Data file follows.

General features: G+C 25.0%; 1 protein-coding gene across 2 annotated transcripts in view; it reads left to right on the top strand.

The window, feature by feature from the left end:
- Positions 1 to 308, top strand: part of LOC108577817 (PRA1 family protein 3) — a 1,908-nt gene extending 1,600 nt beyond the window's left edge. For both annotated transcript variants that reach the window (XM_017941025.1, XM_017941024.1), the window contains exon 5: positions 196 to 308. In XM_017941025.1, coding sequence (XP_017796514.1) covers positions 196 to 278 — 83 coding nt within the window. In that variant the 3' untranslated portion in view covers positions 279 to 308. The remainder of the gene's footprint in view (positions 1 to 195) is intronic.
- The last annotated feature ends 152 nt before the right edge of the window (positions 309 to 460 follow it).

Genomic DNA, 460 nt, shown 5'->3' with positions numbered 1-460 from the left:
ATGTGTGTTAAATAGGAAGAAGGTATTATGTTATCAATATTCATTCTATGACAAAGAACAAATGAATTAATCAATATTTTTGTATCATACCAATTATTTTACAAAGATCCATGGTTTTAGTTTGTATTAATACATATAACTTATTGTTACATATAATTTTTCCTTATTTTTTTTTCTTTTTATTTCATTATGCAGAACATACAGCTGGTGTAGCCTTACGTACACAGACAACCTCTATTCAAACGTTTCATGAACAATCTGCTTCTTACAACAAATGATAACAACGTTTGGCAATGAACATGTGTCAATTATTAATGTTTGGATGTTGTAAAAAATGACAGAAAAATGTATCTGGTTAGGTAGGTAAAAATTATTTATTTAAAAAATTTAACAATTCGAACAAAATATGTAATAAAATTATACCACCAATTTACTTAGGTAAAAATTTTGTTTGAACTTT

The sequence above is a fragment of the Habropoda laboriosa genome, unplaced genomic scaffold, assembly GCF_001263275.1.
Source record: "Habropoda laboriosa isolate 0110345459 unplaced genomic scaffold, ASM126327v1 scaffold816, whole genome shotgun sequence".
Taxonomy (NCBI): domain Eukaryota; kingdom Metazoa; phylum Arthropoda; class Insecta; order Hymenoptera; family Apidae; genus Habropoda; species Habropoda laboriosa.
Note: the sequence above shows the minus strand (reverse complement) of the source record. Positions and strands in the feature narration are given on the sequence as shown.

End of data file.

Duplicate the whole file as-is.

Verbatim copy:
General features: G+C 25.0%; 1 protein-coding gene across 2 annotated transcripts in view; it reads left to right on the top strand.

The window, feature by feature from the left end:
- Positions 1 to 308, top strand: part of LOC108577817 (PRA1 family protein 3) — a 1,908-nt gene extending 1,600 nt beyond the window's left edge. For both annotated transcript variants that reach the window (XM_017941025.1, XM_017941024.1), the window contains exon 5: positions 196 to 308. In XM_017941025.1, coding sequence (XP_017796514.1) covers positions 196 to 278 — 83 coding nt within the window. In that variant the 3' untranslated portion in view covers positions 279 to 308. The remainder of the gene's footprint in view (positions 1 to 195) is intronic.
- The last annotated feature ends 152 nt before the right edge of the window (positions 309 to 460 follow it).

Genomic DNA, 460 nt, shown 5'->3' with positions numbered 1-460 from the left:
ATGTGTGTTAAATAGGAAGAAGGTATTATGTTATCAATATTCATTCTATGACAAAGAACAAATGAATTAATCAATATTTTTGTATCATACCAATTATTTTACAAAGATCCATGGTTTTAGTTTGTATTAATACATATAACTTATTGTTACATATAATTTTTCCTTATTTTTTTTTCTTTTTATTTCATTATGCAGAACATACAGCTGGTGTAGCCTTACGTACACAGACAACCTCTATTCAAACGTTTCATGAACAATCTGCTTCTTACAACAAATGATAACAACGTTTGGCAATGAACATGTGTCAATTATTAATGTTTGGATGTTGTAAAAAATGACAGAAAAATGTATCTGGTTAGGTAGGTAAAAATTATTTATTTAAAAAATTTAACAATTCGAACAAAATATGTAATAAAATTATACCACCAATTTACTTAGGTAAAAATTTTGTTTGAACTTT

The sequence above is a fragment of the Habropoda laboriosa genome, unplaced genomic scaffold, assembly GCF_001263275.1.
Source record: "Habropoda laboriosa isolate 0110345459 unplaced genomic scaffold, ASM126327v1 scaffold816, whole genome shotgun sequence".
Taxonomy (NCBI): domain Eukaryota; kingdom Metazoa; phylum Arthropoda; class Insecta; order Hymenoptera; family Apidae; genus Habropoda; species Habropoda laboriosa.
Note: the sequence above shows the minus strand (reverse complement) of the source record. Positions and strands in the feature narration are given on the sequence as shown.